2. Malfunctioning of cellular signaling in cancer cells

In cancer cells, the altered proteins produced from the mutations or defects of genes impact the way that cell signals communicate with each other. The important cellular signaling pathways which are known to malfunction in cancer cells include NF-κB, Akt, MAPK, Wnt, Notch, p53, AR, ER, etc. among many others.

It is now well accepted that nuclear factor-κB (NF-κB) signaling pathway plays important roles in the control of cell growth, apoptosis, inflammation, stress response, and many other physiological processes [3, 2932]. There are several important molecules such as NF-κB, IκB, IKK, within the NF-κB signaling pathway (Fig 1); however, NF-κB is the key protein in the pathway and has been described as a major culprit and a therapeutic target in cancer [3336].

Figure 1
Cellular signaling pathways altered by natural products.

Akt pathways plays critical roles in mammalian cell survival signaling and has been shown to be activated in various cancers [37, 38]. It has been known that Akt is activated by phospholipid binding and phosphorylation at Thr308 by PDK1 or at Ser473 by PDK2 [39]. Activated Akt functions to promote cell survival by inhibiting apoptosis through inactivation of several pro-apoptotic factors including Bad, Forkhead transcription factors, and caspase-9 [4042]. Studies have also shown that Akt regulate the NF-κB pathway via phosphorylation and activation of molecules in the NF-κB signaling pathway (Fig 1) [43, 44] and thus Akt has also been believed to be an attractive target for cancer prevention or treatment [45].

In addition to NF-κB and Akt pathways, MAPK has also received increasing attention as a target molecule for cancer prevention and therapy. MAPK pathway consists of a three-tiered kinase core where a MAP3K activates a MAP2K that activates a MAPK (ERK, JNK, and p38), resulting in the activation of NF-κB, cell growth, and cell survival [46, 47]. It has been reported that MAPK is activated in several types of cancer and that the activation of MAPK is also linked to cancer angiogenesis, invasion, and metastasis [48].

Wnt signaling plays important roles in the embryonic developmental processes including cell proliferation, differentiation and epithelial-mesenchymal interactions. The aberrant activation of the canonical Wnt/β-catenin signaling is one of the most frequent signaling abnormalities known in human cancer. In human cancer, activated Wnt signal promotes β-catenin accumulation in the nucleus, resulting in the consequent transcriptional activation of specific target genes and the development of cancer (Fig 1). The inappropriate expression of the Wnt ligand and Wnt binding proteins and the inappropriate activation of the Wnt signaling have been found in a variety of human tumors. Therefore, inhibition of aberrant Wnt activity in cancer cell could provide an opportunity for cancer therapy [4951].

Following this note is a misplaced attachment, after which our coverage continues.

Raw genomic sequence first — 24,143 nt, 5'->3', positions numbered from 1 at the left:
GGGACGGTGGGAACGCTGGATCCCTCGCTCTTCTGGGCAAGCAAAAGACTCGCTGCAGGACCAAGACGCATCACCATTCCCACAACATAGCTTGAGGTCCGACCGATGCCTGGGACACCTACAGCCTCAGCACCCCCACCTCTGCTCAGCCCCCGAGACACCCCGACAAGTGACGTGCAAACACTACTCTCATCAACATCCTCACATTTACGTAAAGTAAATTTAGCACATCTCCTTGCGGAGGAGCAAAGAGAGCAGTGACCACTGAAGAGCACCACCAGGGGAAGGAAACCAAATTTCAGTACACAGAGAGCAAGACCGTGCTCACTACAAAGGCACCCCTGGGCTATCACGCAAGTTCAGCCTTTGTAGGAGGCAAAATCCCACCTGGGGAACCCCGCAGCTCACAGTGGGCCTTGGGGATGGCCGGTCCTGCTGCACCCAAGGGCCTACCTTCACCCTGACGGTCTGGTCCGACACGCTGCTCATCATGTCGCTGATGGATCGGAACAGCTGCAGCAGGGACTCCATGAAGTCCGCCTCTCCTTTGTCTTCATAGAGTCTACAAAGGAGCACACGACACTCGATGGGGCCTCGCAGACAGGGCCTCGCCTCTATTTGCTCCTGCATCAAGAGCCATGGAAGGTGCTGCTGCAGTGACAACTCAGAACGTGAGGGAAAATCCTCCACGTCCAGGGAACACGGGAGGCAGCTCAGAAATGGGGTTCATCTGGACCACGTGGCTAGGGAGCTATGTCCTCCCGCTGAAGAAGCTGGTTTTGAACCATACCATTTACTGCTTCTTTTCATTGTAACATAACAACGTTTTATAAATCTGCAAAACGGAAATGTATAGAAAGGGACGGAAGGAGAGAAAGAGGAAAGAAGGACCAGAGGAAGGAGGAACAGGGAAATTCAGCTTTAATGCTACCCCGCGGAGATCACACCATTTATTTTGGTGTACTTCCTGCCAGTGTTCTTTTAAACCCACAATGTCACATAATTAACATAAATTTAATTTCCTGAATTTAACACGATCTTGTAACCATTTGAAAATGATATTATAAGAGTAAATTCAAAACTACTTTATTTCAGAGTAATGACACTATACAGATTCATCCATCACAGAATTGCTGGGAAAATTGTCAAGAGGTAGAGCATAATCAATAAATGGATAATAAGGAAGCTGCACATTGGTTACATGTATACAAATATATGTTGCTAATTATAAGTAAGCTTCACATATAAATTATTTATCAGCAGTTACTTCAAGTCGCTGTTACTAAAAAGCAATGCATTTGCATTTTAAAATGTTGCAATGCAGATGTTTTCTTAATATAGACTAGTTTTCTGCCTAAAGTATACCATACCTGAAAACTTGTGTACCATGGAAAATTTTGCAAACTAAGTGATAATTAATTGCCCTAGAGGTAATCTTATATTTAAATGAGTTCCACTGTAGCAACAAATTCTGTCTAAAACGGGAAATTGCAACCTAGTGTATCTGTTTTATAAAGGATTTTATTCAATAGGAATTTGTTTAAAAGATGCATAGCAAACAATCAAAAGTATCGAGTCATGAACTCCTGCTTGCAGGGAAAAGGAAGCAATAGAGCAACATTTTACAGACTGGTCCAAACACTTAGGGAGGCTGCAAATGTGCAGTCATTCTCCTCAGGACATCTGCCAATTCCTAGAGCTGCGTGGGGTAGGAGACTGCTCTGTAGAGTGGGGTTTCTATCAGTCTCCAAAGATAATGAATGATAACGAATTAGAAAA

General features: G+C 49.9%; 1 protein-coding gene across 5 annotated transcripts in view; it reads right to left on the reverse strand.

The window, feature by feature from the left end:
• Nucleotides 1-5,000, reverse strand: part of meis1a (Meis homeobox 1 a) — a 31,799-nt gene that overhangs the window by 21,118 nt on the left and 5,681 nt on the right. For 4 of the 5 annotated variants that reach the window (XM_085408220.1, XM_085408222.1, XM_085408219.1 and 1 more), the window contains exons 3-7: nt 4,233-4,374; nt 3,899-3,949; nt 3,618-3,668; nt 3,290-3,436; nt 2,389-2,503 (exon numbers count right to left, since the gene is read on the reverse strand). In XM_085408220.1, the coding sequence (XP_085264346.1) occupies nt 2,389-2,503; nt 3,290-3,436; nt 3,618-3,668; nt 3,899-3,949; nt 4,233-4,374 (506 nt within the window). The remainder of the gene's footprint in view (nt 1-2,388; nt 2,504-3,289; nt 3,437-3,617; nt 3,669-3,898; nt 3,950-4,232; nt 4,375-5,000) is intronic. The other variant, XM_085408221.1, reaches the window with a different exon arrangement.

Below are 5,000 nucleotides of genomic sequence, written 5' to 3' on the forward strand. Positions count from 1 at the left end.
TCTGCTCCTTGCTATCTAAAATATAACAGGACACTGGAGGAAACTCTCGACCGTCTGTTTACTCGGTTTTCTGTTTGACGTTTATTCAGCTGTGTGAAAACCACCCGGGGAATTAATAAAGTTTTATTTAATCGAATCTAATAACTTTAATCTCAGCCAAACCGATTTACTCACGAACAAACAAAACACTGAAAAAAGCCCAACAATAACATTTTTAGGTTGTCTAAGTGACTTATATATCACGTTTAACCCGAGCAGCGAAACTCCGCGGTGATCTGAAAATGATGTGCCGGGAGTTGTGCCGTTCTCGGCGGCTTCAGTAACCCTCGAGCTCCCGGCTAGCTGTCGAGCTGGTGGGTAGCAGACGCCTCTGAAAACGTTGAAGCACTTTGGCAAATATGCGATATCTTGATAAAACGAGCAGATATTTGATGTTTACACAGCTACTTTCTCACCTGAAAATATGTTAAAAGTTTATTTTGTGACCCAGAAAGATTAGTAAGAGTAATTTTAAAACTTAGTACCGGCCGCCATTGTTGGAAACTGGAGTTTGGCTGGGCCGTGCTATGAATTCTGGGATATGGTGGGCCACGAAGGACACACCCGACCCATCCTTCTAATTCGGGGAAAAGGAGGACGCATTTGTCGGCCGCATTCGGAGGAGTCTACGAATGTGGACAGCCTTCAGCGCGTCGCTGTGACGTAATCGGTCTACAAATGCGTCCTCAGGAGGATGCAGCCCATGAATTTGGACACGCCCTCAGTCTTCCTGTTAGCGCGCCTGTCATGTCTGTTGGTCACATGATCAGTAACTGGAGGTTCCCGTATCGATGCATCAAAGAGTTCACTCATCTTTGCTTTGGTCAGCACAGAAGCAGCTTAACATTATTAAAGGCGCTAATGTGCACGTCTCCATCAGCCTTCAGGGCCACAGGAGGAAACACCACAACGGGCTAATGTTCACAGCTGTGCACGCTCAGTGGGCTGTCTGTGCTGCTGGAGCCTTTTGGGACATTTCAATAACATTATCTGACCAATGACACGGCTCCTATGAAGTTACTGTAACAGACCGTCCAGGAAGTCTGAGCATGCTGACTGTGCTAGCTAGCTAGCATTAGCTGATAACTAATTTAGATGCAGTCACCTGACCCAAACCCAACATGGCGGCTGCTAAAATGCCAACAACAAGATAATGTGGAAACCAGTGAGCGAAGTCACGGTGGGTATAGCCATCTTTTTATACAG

Proper functioning of Notch signaling is required for normal development during early life. It has been found that Notch signaling plays a critical role in the regulation and maintenance of stem cells. Importantly, emerging evidence implicates dysregulation of Notch signaling in the development and progression of a number of cancers [52, 53]. Up-regulation of Notch receptors and their ligands has been observed in cervical, lung, colon, head and neck, renal, and pancreatic cancer, Hodgkin and Large-cell lymphomas [54]. In cancer cells, Notch signaling is abnormally activated, leading to the increased proliferation of cancer cells (Fig 1) and the epithelial to mesenchymal transition; therefore, Notch is now believed to be an important target in cancer therapy.

p53 is a tumor suppressor and transcription factor. p53 is critically involved in many cellular processes including cell signal transduction, cellular response to DNA-damage, genomic stability, cell cycle control, and apoptosis. For the functioning of p53 as a tumor suppressor, wild-type p53 activates the transcription of its downstream genes such as p21WAF1 and Bax to inhibit cell proliferation and induce apoptotic process in DNA damaged cells or cancer cells [5557] where as the malfunctioning of wild-type p53 attenuates its normal function in cancer. For example, the mutations and the inactivation of p53 have been found in various cancers and the status of p53 determines the cellular response to chemotherapy [58], suggesting that normalization of the function of wild-type p53 could be viewed as novel approach for the treatment of cancer.

The deregulated hormone receptor signaling is also observed in cancer cells. It has been found that androgen receptor (AR) signaling plays important roles in the carcinogenesis and cancer progression through regulation of transcription of androgen-responsive genes (Fig 1) [59]. Prostate specific antigen (PSA), one of the AR-target genes, is a clinically important marker used to monitor diagnosis, progression, and prognosis of patients with prostate cancer. In addition, many environmental chemicals have been found to be estrogenic and have been shown to stimulate the growth of ER-positive human breast cancer cells [60, 61].

It is important to note that the cellular signaling is a complex signal network with positive or negative feedback loops and also regulated by compensatory mechanism. In cancer cells, the deregulations of multi-signaling often exist; therefore, targeting multiple signaling by natural products has opened a new avenue for cancer therapy and it appears to hold great promise. In the following sections, we will summarize the biological effects of several important “natural agents” because those agents appear to have potent biological activity against multiple cancer cell lines and tumor system.